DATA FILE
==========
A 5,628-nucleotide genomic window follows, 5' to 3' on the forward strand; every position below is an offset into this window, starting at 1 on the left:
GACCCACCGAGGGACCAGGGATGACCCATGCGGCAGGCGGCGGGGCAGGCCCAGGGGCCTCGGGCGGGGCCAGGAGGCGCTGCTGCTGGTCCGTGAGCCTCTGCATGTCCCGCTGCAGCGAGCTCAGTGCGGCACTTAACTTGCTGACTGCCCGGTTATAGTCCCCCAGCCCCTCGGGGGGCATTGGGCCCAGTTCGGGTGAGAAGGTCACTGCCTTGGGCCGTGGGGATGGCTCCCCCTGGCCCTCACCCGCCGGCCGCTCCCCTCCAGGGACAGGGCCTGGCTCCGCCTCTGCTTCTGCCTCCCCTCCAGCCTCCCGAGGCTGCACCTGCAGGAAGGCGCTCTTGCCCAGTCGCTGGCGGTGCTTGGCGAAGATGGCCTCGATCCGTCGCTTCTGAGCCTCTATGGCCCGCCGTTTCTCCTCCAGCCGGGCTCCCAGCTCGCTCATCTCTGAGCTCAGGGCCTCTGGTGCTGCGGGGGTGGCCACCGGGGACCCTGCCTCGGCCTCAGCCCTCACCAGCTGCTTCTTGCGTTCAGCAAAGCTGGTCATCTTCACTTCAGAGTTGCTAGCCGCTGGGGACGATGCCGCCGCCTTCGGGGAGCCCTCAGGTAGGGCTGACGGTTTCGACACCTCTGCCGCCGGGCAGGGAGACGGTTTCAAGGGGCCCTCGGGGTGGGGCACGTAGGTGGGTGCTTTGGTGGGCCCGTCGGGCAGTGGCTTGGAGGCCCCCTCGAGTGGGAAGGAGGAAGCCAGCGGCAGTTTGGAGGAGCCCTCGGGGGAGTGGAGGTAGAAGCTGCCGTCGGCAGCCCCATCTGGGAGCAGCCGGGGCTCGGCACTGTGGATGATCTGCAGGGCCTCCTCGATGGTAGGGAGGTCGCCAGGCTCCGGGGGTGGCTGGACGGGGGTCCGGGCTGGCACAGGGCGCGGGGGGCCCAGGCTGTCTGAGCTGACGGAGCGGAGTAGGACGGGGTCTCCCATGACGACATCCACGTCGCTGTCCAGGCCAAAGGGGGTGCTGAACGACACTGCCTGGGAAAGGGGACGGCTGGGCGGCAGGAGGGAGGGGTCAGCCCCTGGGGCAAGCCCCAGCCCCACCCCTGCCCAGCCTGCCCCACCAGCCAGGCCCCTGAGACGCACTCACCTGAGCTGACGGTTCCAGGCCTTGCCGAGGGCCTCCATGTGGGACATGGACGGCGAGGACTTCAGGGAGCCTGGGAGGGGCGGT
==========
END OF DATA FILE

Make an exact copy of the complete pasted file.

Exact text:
A 5,628-nucleotide genomic window follows, 5' to 3' on the forward strand; every position below is an offset into this window, starting at 1 on the left:
GACCCACCGAGGGACCAGGGATGACCCATGCGGCAGGCGGCGGGGCAGGCCCAGGGGCCTCGGGCGGGGCCAGGAGGCGCTGCTGCTGGTCCGTGAGCCTCTGCATGTCCCGCTGCAGCGAGCTCAGTGCGGCACTTAACTTGCTGACTGCCCGGTTATAGTCCCCCAGCCCCTCGGGGGGCATTGGGCCCAGTTCGGGTGAGAAGGTCACTGCCTTGGGCCGTGGGGATGGCTCCCCCTGGCCCTCACCCGCCGGCCGCTCCCCTCCAGGGACAGGGCCTGGCTCCGCCTCTGCTTCTGCCTCCCCTCCAGCCTCCCGAGGCTGCACCTGCAGGAAGGCGCTCTTGCCCAGTCGCTGGCGGTGCTTGGCGAAGATGGCCTCGATCCGTCGCTTCTGAGCCTCTATGGCCCGCCGTTTCTCCTCCAGCCGGGCTCCCAGCTCGCTCATCTCTGAGCTCAGGGCCTCTGGTGCTGCGGGGGTGGCCACCGGGGACCCTGCCTCGGCCTCAGCCCTCACCAGCTGCTTCTTGCGTTCAGCAAAGCTGGTCATCTTCACTTCAGAGTTGCTAGCCGCTGGGGACGATGCCGCCGCCTTCGGGGAGCCCTCAGGTAGGGCTGACGGTTTCGACACCTCTGCCGCCGGGCAGGGAGACGGTTTCAAGGGGCCCTCGGGGTGGGGCACGTAGGTGGGTGCTTTGGTGGGCCCGTCGGGCAGTGGCTTGGAGGCCCCCTCGAGTGGGAAGGAGGAAGCCAGCGGCAGTTTGGAGGAGCCCTCGGGGGAGTGGAGGTAGAAGCTGCCGTCGGCAGCCCCATCTGGGAGCAGCCGGGGCTCGGCACTGTGGATGATCTGCAGGGCCTCCTCGATGGTAGGGAGGTCGCCAGGCTCCGGGGGTGGCTGGACGGGGGTCCGGGCTGGCACAGGGCGCGGGGGGCCCAGGCTGTCTGAGCTGACGGAGCGGAGTAGGACGGGGTCTCCCATGACGACATCCACGTCGCTGTCCAGGCCAAAGGGGGTGCTGAACGACACTGCCTGGGAAAGGGGACGGCTGGGCGGCAGGAGGGAGGGGTCAGCCCCTGGGGCAAGCCCCAGCCCCACCCCTGCCCAGCCTGCCCCACCAGCCAGGCCCCTGAGACGCACTCACCTGAGCTGACGGTTCCAGGCCTTGCCGAGGGCCTCCATGTGGGACATGGACGGCGAGGACTTCAGGGAGCCTGGGAGGGGCGGT